Priority Review Granted for Belzutifan NDA for VHL-Associated RCC

 

For nearly 130 years, pharmaceutical company Merck & Co (“Merck” or “MSD”) has been working to develop unique therapeutic solutions for those with rare cancers and a variety of other conditions. Recently, the company shared that its New Drug Application (NDA) for its investigational drug candidate belzutifan received Priority Review status from the FDA. The treatment is designed for patients with von Hippel-Lindau (VHL) syndrome-associated renal cell carcinoma (RCC), specifically in patients who do not need immediate surgery.

Belzutifan (MK-6482)

So what is belzutifan? This novel HIF-2a inhibitor works to suppress hypoxia-inducible factors, a type of protein that regulates cancerous cells’ responses in oxygen-low areas. In patients with VHL syndrome, a tumor-suppressor protein called VHL is deficient or inactive. This causes HIFs to accumulate throughout the body and allows cancerous cells to grow and proliferate. In fact, HIFs allow tumors to grow and survive. An estimated 90% of RCC tumors also hinge on inactive VHL. Previously, VHL research that discovered HIF-2a received the Nobel Prize in Physiology or Medicine in 2019. Now, belzutifan offers a potential avenue for improving patient outcomes and for preventing VHL syndrome from progressing to become RCC.

According to the FDA, a New Drug Application (NDA) is:

the vehicle through which drug sponsors formally propose that the FDA approve a new pharmaceutical for sale and marketing in the U.S.  The data gathered during the animal studies and human clinical trials of an Investigational New Drug (IND) become part of the NDA.

In this case, the data supporting the NDA comes from a Phase 2 clinical trial evaluating belzutifan for patients with VHL-associated RCC. 61 patients enrolled. During the trial, patients received 120mg oral belzutifan each day. Beyond VHL-associated RCC, the trial also evaluated belzutifan for patients with pancreatic neuroendocrine tumors, retinal hemangioblastomas, and other tumors. Patients received treatment until their condition progressed or the dosage reached unacceptable toxicity. Overall, belzutifan was found to be relatively safe and well-tolerated, with an overall response rate (ORR) of 36.1%.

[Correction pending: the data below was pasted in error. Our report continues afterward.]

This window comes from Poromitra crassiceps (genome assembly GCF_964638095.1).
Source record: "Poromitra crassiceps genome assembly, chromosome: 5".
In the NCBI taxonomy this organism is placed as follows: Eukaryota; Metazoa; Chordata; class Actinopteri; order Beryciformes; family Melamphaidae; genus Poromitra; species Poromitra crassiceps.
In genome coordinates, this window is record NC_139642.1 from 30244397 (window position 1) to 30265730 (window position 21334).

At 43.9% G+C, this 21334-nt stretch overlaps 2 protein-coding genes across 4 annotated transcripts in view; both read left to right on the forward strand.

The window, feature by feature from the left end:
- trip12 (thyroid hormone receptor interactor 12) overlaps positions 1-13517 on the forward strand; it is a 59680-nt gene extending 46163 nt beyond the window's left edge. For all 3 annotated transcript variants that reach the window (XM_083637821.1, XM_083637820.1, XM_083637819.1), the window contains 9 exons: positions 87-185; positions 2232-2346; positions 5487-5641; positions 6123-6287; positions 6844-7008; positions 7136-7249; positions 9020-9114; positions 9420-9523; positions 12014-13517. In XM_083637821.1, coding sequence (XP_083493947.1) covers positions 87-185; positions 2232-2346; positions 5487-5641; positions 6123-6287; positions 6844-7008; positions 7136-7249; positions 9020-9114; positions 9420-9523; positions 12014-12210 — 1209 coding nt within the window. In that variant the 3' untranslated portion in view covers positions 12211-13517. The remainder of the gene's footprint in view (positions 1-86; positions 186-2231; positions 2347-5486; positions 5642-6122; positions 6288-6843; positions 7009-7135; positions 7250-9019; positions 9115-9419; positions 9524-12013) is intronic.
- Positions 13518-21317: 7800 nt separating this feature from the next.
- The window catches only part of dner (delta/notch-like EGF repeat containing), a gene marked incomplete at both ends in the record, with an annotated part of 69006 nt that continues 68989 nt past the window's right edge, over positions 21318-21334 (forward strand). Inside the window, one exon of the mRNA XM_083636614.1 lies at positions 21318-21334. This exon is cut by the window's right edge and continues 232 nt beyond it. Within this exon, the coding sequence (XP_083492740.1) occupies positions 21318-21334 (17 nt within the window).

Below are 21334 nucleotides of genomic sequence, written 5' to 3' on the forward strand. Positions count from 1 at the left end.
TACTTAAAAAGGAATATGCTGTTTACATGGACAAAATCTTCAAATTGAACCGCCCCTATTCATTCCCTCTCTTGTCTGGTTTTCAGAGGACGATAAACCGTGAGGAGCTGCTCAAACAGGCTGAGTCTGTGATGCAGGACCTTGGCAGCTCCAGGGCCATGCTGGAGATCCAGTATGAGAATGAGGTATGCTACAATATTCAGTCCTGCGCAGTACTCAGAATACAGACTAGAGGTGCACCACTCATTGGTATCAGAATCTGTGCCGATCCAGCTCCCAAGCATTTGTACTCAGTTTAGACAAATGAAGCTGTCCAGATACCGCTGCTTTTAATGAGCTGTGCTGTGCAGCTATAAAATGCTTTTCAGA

Von Hippel-Lindau (VHL) Syndrome

Von Hippel-Lindau syndrome (VHL) is a rare inherited disorder caused by VHL gene mutations. However, up to 20% of patients have no family history of VHL. This genetic disorder is characterized by the formation of cysts and tumors throughout the body. Typically, these develop in the spine, kidneys, brain, pancreas, adrenal gland, retina, inner ear, and genital tract. But these tumors or cysts may form in other areas as well. These blood vessel tumors (hemangioblastomas) may be cancerous, but they may also be benign. Having VHL syndrome increases the risk of develop pancreatic neuroendocrine tumors and RCC. In many cases, VHL begins to manifest while patients are in their 20s. Symptoms include:

  • Hemangioblastomas in the brain, spine, or retina
  • Headaches
  • High blood pressure
  • Anxiety and/or panic attacks
  • Vision loss and/or blindness
  • Treatment-averse high blood pressure
  • Loss of healing
  • Balance issues
  • Heavy sweating
  • Bloating

Renal Cell Carcinoma (RCC)

Renal cell carcinoma (RCC) is a form of easily metastasizing kidney cancer which often spreads to the lungs or other organs. An estimated 9 in every 10 diagnosed kidney cancer cases are RCC. Typically, RCC begins as one tumor in the kidney, although it is possible to have tumors in both kidneys at the same time. RCC generally occurs between the ages of 50-70. It is also more common in males than in females. Risk factors include a history of kidney issues, obesity, and smoking. However, in recent years, researchers have also determined that there might be a genetic underpinning to RCC, including PRC, TFE 3, and VHL gene mutations. Symptoms include:

  • Abdominal pain
  • Unintended weight loss
  • Fever
  • Fatigue
  • High blood pressure
  • Bloody or rust-colored urine
  • Enlarged testicle or varicose testis veins
  • Appetite loss
Jessica Lynn

Jessica Lynn

Jessica Lynn has an educational background in writing and marketing. She firmly believes in the power of writing in amplifying voices, and looks forward to doing so for the rare disease community.

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